Professor David McCooey at the Perth Festival

Professor David McCooey is appearing at the Perth Festival on 24-25 February, in five events

David will appear with fellow poets Shevaun Cooley, Charlotte Guest, Renee Pettitt-Schipp and Ross Gibson in a series of intimate readings.

He will talk with fellow poet and performer Vivienne Glance about life and death as play and a play between binary opposites and pop music poetics.

David will join poets Morgan Yasbincek, David McCooey, Amanda Joy, Charlotte Guest, Corey Wakeling, Dennis Haskell and Marcella Polain to celebrate the life and work of one of Australia’s greatest poets, the late Fay Zwicky.  

He joins Graeme Simsion, author of The Rosie Project, to talk about Graeme’s new book, The Best of Adam Sharp.

And David will talk to Perth soprano Katja Webb about the connections between music and poetry, after Katja performs  Twelve Poems of Emily Dickinson, by one of America’s greatest 20th century composers, Aaron Copland.

Further details here.

Abstracts: Seminar Series 2018

Dr Sally Percival Wood: ‘Dissent: The Student Press in 1960s Australia’ 

The student press in the 1960s was populated with the people, politics and, increasingly, the power, to cause alarm in federal and parliaments. Through their newspapers, university students tackled the government over indigenous rights, gay liberation, abortion law reform, access to contraception, conscription and the Vietnam War. Moving within the currents of all of those issues was censorship. In 1964, Humphrey McQueen, editor of Semper Floreat at the University of Queensland, appalled students with his ridicule of Christianity, while artist Martin Sharp’s controversial cartoons ‘The Gas Lash’ published in the University of NSW’s Tharunka, and ‘The Word Flashed Around the Arms’ in Oz landed students in court on obscenity charges. In Melbourne, the Vice Squad frequently arrived at the printers to censor Lot’s Wife or Farrago just before the papers went to print.

This paper looks at the battle against censorship waged by university students through their newspapers in the 1960s. It then contemplates the student publications of the twenty-first century in search of the passion that once fired the student presses. It asks: What has happened to campus life to so dilute the camaraderie and shared sense of purposes found in the 1960s papers?


Wednesday 14 March 2018

Time: 11am-12pm

Room Numbers:

Burwood C.205; Waurn Ponds ic3.108

Or connect via VMP ARTSED2 (3691)



Call for Papers: War’s End, or War Without End? Reflections on a Century Since the Great War

War’s End, or War without End?
Reflections on a century since the Great War

The Contemporary History Research Group, Faculty of Arts and Education, Deakin University, Geelong, is hosting a seminar and public lectures on 12 and 13 July 2018 to reflect upon the legacies of the First World War in Australian and World history.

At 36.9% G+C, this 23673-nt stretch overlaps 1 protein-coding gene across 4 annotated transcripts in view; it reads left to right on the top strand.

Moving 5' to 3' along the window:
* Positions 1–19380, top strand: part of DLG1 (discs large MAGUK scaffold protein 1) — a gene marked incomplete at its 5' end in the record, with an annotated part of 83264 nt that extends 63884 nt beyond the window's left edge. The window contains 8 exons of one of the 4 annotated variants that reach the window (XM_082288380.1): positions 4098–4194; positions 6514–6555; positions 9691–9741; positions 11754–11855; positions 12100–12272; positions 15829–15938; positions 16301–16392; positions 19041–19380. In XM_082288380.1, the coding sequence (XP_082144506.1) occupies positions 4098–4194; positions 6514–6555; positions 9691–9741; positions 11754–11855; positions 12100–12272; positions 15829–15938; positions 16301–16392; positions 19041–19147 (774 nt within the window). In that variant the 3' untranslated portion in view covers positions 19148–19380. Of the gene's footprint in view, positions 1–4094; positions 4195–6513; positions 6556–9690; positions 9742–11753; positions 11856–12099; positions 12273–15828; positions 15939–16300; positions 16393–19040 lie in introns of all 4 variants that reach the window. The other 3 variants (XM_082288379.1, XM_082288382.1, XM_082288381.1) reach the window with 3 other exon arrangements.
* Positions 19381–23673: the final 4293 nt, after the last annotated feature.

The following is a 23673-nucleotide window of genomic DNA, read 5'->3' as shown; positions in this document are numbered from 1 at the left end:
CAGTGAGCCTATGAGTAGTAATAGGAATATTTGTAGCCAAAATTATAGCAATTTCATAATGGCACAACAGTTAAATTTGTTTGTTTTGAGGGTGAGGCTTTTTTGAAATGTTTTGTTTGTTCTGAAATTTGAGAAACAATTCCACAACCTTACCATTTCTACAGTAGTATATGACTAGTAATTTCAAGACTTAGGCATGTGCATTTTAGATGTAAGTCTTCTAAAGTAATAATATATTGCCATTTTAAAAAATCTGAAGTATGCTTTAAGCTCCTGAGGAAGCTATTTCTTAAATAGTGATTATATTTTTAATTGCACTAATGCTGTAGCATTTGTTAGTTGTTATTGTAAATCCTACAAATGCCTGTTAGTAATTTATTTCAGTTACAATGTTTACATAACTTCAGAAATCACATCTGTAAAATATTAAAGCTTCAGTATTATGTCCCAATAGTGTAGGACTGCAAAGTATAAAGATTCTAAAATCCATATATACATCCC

These events are supported by the Australian Government’s ANZAC Centenary Commemorative Fund.

Papers are invited on any theme dealing with the end of war and its legacies, in an Australian and international context. Some examples might include:

  • Homecomings
  • Displacement and trauma.
  • Victory and loss.
  • Families and home.
  • Memorialisation and remembrance.
  • War, society and politics after 1918.

Papers that reflect on the centenary commemorations of the war and the role of the Centenary as a ‘site of memory’ are particularly encouraged.

This event will be held over two days.

A seminar will be held on 12 July 2018 at Deakin University’s Waterfront Campus in Geelong.

Following this, selected papers will be welcomed for presentation at a public forum at the Geelong Regional Library and Heritage Centre on the afternoon and evening of 13 July 2018.

Guest speaker for these events is Professor Bruno Cabanes, Donald and Mary Dunn Chair of Modern Military History at Ohio State University. Professor Cabanes is the author of a number of books in French and English on the First World War and the international humanitarianism that followed, including The Great War and the Origins of Humanitarianism, 1918-1924 (Cambridge University Press, 2014), August 1914. France, the Great War and a Month that Changed the World Forever (Yale University Press, 2016), and a chapter on ‘1919: Aftermath’ in Jay Winter’s Cambridge History of the First World War (2014). He serves on the advisory boards of the Historial de la Grande Guerre at Péronne, and the Museum of the Great War at Verdun.

A small grant will be available to assist selected authors prepare a manuscript for publication in a collected edition.

Paper proposals should be forward to Dr Greg Burgess or Dr Bart Ziino by 15 April 2018

For further information, please contact Dr Greg Burgess via email or telephone +61 (0)3 5227 2987.

50th Anniversary of Tet Offensive – Professor Peter Edwards

‘One of the greatest misconceptions of the Vietnam War was that Ho Chi Minh was the uncontested leader of the North Vietnamese forces. However it was Le Duan who was the main strategist and political planner.’

ARVN Rangers defend Saigon during the Tet Offensive, 1968.

To mark the 50th anniversary of the TET Offensive, Radio National’s Between the Lines program explored some of historical information that’s emerged about Le Duan from the archives of Vietnam. Tom Switzer interviewed Contemporary Histories’ member Professor Peter Edwards, and Professor Lien-Hang Nguyen from Columbia University.

Hear the interview here:

Between the Lines Radio National 50th Anniversary of Tet Offensive